DOT wants to weaken its own power to penalize airlines over consumer complaints

DOT wants to weaken its own power to penalize airlines over consumer complaints

July 6, 2020 Off By administrator

With enforcement against airlines for consumer violations already falling sharply, the Department of Transportation is pushing for a rule change that consumer groups and some lawmakers say would serve no other purpose than further protecting airlines from civil fines.

The proposed change, announced in February, would require the DOT to use a more rigid definition of “unfair and deceptive practices” when investigating consumer complaints against airlines. The rule would also allow airlines to call for additional hearings when defending complaints or when facing future regulations.

Under Transportation Secretary Elaine Chao, the agency already is taking a more hands-off approach to complaints by air travelers, with enforcement actions on a sharp downward trend. In 2019, the DOT’s Aviation Consumer Protection Division issued eight enforcement orders against airlines, a record low and half as many as it issued the previous year, an agency database shows. The previous record low was nine enforcement orders, set in 2000, according to The Washington Post. 

This year has also seen few cases, with three civil penalties imposed on airlines so far in 2020 totalling $850,000.  

The DOT acknowledges in its proposal that it could be “performing fewer enforcement and rulemaking actions” under the rule. The agency credits Airlines for America, the lobbying organization that represents the nation’s major airlines, for suggesting the change. The industry group had complained that it had been subject to aggressive regulatory activity over the years, even for “minor infractions, inadvertent errors, or isolated incidents,” according to the DOT’s summary of the request.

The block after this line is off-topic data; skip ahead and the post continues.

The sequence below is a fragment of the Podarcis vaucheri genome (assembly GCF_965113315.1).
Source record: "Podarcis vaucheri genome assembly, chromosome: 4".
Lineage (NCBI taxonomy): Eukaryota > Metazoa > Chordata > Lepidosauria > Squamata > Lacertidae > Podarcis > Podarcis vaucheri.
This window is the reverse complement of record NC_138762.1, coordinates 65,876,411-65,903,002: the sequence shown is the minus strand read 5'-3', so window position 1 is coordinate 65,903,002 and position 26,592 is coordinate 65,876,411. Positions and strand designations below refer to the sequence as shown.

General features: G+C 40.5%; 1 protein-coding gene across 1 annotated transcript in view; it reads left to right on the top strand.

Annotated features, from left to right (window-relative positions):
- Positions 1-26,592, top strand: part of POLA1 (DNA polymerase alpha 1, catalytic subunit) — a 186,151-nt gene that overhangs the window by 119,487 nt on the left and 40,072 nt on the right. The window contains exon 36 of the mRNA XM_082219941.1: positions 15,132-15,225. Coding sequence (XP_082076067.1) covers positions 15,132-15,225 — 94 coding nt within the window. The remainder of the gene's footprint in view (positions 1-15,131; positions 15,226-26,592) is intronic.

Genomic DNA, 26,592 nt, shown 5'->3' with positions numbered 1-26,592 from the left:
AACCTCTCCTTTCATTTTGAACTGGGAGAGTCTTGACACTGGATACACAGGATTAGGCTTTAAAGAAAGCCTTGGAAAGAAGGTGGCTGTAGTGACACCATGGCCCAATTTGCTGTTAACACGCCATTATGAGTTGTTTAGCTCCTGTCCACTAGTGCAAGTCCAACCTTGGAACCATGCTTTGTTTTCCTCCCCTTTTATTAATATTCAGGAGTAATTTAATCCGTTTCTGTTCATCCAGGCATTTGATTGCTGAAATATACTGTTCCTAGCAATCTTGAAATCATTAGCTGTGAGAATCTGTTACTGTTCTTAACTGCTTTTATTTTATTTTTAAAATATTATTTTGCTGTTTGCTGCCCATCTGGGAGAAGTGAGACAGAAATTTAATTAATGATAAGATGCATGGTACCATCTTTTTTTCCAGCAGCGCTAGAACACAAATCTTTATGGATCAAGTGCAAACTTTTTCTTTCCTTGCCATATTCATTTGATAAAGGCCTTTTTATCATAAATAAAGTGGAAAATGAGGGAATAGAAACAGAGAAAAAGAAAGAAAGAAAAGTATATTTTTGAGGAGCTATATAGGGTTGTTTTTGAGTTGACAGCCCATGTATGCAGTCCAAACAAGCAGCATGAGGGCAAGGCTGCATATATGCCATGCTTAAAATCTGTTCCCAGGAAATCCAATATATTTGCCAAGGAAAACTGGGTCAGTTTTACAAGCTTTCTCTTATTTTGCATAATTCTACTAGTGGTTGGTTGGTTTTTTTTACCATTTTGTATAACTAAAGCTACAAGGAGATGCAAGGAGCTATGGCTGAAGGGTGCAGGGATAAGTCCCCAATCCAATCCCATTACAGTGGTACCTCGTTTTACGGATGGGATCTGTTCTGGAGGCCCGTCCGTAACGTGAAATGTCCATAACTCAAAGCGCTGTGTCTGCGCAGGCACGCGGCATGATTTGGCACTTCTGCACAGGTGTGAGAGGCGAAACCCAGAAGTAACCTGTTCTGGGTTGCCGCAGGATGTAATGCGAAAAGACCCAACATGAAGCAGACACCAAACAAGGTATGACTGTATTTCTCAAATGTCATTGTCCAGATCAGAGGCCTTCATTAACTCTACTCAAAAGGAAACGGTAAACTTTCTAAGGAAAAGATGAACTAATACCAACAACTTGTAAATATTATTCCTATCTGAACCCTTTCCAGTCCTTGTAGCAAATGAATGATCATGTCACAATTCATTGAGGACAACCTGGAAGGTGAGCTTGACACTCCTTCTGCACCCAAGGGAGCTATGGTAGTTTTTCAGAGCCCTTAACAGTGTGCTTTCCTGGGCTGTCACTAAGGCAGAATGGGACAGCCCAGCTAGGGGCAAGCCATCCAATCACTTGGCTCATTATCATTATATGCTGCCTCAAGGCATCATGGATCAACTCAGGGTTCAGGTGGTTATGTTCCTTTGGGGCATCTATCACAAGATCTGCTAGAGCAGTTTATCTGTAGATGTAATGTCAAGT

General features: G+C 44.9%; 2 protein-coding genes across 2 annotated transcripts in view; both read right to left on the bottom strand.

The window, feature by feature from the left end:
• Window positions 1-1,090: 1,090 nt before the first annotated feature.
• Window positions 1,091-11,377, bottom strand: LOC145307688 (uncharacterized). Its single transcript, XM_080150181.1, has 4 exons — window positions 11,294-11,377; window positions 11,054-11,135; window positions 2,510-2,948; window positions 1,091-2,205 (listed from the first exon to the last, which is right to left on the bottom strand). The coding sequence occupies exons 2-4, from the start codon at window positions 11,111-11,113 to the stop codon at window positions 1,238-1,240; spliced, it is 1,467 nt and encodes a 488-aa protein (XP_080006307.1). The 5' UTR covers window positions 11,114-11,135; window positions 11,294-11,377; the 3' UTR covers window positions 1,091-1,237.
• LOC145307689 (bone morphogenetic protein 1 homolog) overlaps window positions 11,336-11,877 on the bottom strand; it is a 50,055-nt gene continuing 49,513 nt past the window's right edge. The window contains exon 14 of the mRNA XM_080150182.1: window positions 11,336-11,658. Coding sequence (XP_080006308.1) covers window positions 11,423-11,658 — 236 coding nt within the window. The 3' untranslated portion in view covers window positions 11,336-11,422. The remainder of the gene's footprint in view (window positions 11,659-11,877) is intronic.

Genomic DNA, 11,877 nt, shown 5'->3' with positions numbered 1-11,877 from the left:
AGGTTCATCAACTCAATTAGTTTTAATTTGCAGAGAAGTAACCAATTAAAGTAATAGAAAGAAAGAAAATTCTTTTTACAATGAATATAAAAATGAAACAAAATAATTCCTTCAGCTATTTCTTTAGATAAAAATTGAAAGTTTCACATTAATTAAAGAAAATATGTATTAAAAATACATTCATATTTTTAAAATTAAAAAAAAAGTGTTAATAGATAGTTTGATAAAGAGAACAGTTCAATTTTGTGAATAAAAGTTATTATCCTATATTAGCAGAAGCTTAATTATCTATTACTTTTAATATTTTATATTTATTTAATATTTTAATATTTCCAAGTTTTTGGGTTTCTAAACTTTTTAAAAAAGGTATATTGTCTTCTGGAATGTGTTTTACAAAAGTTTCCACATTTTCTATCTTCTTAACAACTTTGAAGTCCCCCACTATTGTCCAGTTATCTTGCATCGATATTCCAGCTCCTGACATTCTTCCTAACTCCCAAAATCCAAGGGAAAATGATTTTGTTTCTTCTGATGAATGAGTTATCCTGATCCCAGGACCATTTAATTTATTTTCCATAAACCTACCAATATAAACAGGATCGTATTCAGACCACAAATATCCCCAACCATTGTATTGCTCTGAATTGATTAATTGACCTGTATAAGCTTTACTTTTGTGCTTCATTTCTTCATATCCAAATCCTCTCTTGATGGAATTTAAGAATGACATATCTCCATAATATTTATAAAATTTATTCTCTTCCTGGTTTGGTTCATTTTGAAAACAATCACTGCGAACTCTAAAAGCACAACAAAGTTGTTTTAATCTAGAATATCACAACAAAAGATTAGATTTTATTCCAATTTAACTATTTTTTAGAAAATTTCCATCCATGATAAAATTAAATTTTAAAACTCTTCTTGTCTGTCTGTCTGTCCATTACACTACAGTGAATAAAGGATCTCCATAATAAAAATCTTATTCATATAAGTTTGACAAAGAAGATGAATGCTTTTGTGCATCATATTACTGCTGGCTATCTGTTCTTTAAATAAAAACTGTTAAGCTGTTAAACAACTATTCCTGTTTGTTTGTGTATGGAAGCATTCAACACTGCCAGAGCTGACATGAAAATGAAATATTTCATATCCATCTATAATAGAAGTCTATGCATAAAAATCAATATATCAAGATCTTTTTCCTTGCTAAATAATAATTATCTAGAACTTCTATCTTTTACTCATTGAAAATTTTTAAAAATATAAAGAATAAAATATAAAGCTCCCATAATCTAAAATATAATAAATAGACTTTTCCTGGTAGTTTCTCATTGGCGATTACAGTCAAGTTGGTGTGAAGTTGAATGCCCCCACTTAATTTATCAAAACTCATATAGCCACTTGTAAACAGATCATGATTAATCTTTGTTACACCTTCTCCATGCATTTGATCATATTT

“The value of this proposal is that DOT will need to explain…the reasons why it believes a practice is ‘unfair’ or ‘deceptive,'” Airlines for America said in a statement to FairWarning. 

Few outside the industry would argue that airlines are being burdened by excessive regulations, especially with the free-for-all that has characterized air travel during the Covid-19 crisis. 

In a June 10 letter to Chao blasting the proposal, Senators Edward Markey, Maria Cantwell, Tammy Baldwin and Richard Blumenthal, all Democrats, cited the recent decline in enforcement and thousands of consumer complaints since the onset of the coronavirus pandemic, many about airlines’ refusal to pay refunds.  

“Given these unprecedented and disturbing trends, it is difficult to understand how DOT can justify making it harder to protect consumers at this time,” the letter said.

The lawmakers also cited the agency’s failure to meet congressional directives in 2016 and 2018 to adopt new protections for airline workers and air travelers, including requirements to pay refund fees for delayed baggage and establish a minimum seat width. DOT has said it is still studying the issues. 

DOT has not responded to the letter. But in a statement to FairWarning, it said the proposal “is intended to increase…

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